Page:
Quiroz has power in his bat and his arm. While his pop times to second base were consistently under 2.0 seconds in 2004, he threw out just 22 percent of basestealers in the IL. He should be good for 20-plus homers annually in the majors, though he does strike out and probably won't hit for a high average.
"The injury sapped him of a lot of that raw power," an NL scout said. "Sometimes it takes more time coming back from a hand problem like this one, especially confidence-wise. I think you'll get a better read on what he can do this winter and into next season."
Bartlett has quick hands, good plate coverage and even better control of the strike zone. That allows him to hit for average and gap power. Defensively, he has the arm strength to make throws from deep in the hole and shows range to both sides.
"I liked the way he moved out there," Cooper said. "He has great instincts and a good first step. He made all the routine plays."
"He just doesn't seem to read pitchers very well at this point," an NL scout said. "I like him for what he can do to get on base, but he needs to focus more on what the pitcher's doing, what the situation is and use those aspects to his advantage. Right now he's just go, go, go."
Gathright's speed gives him great range in center field, though his arm is below average. He wasn't as disciplined at the plate as he was in 2003, but if he regains that patience he can be a true leadoff man.
"He's a pest," Brown said. "He'll slap at it and the ball will go six feet and before you know it, he's past first base. He still has a lot to learn about stealing bases, but when he does he'll be the kind of guy who can change the game just with his presence."
Crain shut down IL hitters with two plus pitches, a 92-94 mph fastball that tops out at 97 and a wicked 85-87 mph slider. It's his late-breaking slider that's his strikeout pitch. He became more consistent at locating his fastball down in the zone this year, setting hitters up for the slider.
"What was already a really good out pitch for him became even better than what I saw last year," Cooper said. "That's the best slider in this league."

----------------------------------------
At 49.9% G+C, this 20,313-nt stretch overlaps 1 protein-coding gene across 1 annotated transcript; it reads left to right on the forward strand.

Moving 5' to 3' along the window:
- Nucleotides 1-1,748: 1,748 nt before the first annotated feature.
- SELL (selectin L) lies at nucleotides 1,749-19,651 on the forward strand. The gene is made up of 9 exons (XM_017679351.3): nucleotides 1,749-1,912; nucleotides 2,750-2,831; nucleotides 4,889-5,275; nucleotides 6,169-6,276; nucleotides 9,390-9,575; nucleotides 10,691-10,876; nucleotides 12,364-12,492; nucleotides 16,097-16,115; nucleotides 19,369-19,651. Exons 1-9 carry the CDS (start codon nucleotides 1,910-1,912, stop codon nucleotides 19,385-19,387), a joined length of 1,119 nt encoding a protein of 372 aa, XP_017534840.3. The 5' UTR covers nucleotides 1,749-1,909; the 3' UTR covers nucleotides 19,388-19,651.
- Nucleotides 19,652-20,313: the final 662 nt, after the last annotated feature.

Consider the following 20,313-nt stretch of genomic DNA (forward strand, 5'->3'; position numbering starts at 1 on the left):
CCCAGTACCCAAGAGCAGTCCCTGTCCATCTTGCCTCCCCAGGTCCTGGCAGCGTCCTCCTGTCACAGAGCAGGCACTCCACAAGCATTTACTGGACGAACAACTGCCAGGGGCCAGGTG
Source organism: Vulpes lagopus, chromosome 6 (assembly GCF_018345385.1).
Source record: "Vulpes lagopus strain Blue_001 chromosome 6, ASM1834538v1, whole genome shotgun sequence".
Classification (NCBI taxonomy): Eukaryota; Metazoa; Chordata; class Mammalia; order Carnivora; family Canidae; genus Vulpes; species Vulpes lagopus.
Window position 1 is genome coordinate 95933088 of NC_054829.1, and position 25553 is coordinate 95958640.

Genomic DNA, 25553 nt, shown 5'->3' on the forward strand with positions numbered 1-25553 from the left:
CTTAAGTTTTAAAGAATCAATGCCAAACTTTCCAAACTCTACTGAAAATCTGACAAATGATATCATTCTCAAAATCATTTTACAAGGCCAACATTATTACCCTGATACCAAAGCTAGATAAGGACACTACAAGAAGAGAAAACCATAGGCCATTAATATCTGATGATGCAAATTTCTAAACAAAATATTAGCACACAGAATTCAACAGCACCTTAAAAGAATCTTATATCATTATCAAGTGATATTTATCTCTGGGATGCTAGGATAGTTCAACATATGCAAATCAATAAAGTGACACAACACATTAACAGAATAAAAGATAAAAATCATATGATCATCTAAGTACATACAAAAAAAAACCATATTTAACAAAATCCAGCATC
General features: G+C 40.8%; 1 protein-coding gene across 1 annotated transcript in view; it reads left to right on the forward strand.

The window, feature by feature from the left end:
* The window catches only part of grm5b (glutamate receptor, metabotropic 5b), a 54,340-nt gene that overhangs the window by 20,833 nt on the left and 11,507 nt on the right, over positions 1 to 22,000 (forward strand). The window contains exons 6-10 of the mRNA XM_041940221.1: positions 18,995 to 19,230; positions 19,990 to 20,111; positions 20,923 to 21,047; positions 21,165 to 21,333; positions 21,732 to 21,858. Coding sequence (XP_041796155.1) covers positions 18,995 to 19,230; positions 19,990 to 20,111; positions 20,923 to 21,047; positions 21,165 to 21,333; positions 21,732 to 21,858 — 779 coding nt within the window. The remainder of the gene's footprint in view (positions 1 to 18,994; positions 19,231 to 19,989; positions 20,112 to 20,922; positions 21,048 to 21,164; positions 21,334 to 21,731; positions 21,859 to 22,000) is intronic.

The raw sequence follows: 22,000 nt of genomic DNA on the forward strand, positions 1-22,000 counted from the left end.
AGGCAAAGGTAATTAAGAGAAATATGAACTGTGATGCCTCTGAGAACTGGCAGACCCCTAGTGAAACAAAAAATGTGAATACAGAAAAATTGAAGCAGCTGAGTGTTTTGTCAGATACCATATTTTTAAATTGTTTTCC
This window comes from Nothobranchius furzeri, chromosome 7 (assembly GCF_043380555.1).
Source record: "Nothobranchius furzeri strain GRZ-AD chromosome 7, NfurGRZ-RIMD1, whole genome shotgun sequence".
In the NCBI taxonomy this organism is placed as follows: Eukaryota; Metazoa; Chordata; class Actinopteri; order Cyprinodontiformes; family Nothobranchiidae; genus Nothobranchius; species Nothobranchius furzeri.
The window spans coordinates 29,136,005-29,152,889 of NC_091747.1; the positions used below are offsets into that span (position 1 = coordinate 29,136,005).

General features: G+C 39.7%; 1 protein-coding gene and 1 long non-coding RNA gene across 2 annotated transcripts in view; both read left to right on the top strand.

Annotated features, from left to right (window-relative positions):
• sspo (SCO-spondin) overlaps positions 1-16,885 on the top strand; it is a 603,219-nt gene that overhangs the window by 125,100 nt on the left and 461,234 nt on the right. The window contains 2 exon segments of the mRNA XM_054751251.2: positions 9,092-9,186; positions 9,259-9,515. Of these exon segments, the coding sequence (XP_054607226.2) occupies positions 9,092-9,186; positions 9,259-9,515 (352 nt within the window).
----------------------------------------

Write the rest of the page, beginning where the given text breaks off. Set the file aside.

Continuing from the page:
"The added weight has only given him more power," Evers said. "And he worked real hard in spring training to get better at recognizing pitches. When he was here, he was just locked in. And you saw all those balls that used to fall into the gap flying over the fence."
Cantu came up through the minors at shortstop, but saw more time at second base in deference to Upton. He also has seen time at third base, but profiles best at second and played regularly there for Tampa Bay in September.
Cano has outstanding hand-eye coordination and a level, easy swing. The ball jumps off his bat. His power and patience are developing, and he should produce more offense than the typical second baseman.
Whether Cano stays at second base is another question, however. He has below-average range and doesn't show the agility to turn double plays well. If he has to move to third base, he has enough arm strength.
His best pitch is a lively 90-92 mph fastball that he can work up, down and to both sides of the plate. He improved his curveball and changeup, giving him a solid three-pitch mix.
"He has that great curveball that sometimes is a slow, late-breaker and sometimes it sweeps in on you," Brown said. "He didn't use the curveball much against us, but it was already in our heads enough that we were all messed up in our approach."
He saw a lot of time in the leadoff spot for the Blue Jays, but Adams fits better in the No. 2 slot. He hits for average but is so proficient at putting the ball in play that he doesn't draw a lot of walks. He runs wells and is an efficient if not prolific basestealer.
Because he has a below-average arm, scouts have questioned Adams' ability to play shortstop in the big leagues even before he was drafted. He does cover more than enough ground and shows fine instincts and soft hands at short.
Speed is the key element in Krynzel's game, and he needs to do a better job of utilizing it. He started to bunt more, use the whole field and work deeper counts this year, but he still strikes out too much for a potential leadoff hitter. Major league pitchers took advantage of his lack of discipline after he was called up in September.
"He does a great job at calling a game," Brown said, "and you can tell he commands an air of respect--and we're talking from pitchers who've been in the big leagues. A lot of times it's hard for a young guy to do that, but he seems to handle it just fine."
Shoppach will need to make more contact to be a consistent run producer. He once was considered a contingency plan to take over if Jason Varitek walked as a free agent after this season, but the Red Sox are unlikely to give Shoppach their starting job in 2005.
Cruceta's natural sinker sits in the 92-94 mph range, and he generates that plus velocity with a nice, easy delivery. His slider has become an above-average pitch this season, and his changeup has shown flashes of becoming a third quality offering.
He struggles at times with the command of his fastball, particularly early in games as he tries to establish his other pitches. He sometimes leaves it up in the strike zone, where it loses movement and is more hittable.
. He also needs to trust his stuff more.
Bush throws an 88-91 mph fastball, a solid curveball, a slider and a changeup. He repeats his delivery well and throws strikes—perhaps too many strikes.
"There were times when his pitch selection wasn't good," an AL scout said. "He needs to mix it up more and trust his stuff better to limit his hit totals. His secondary stuff is only slightly above-average for me."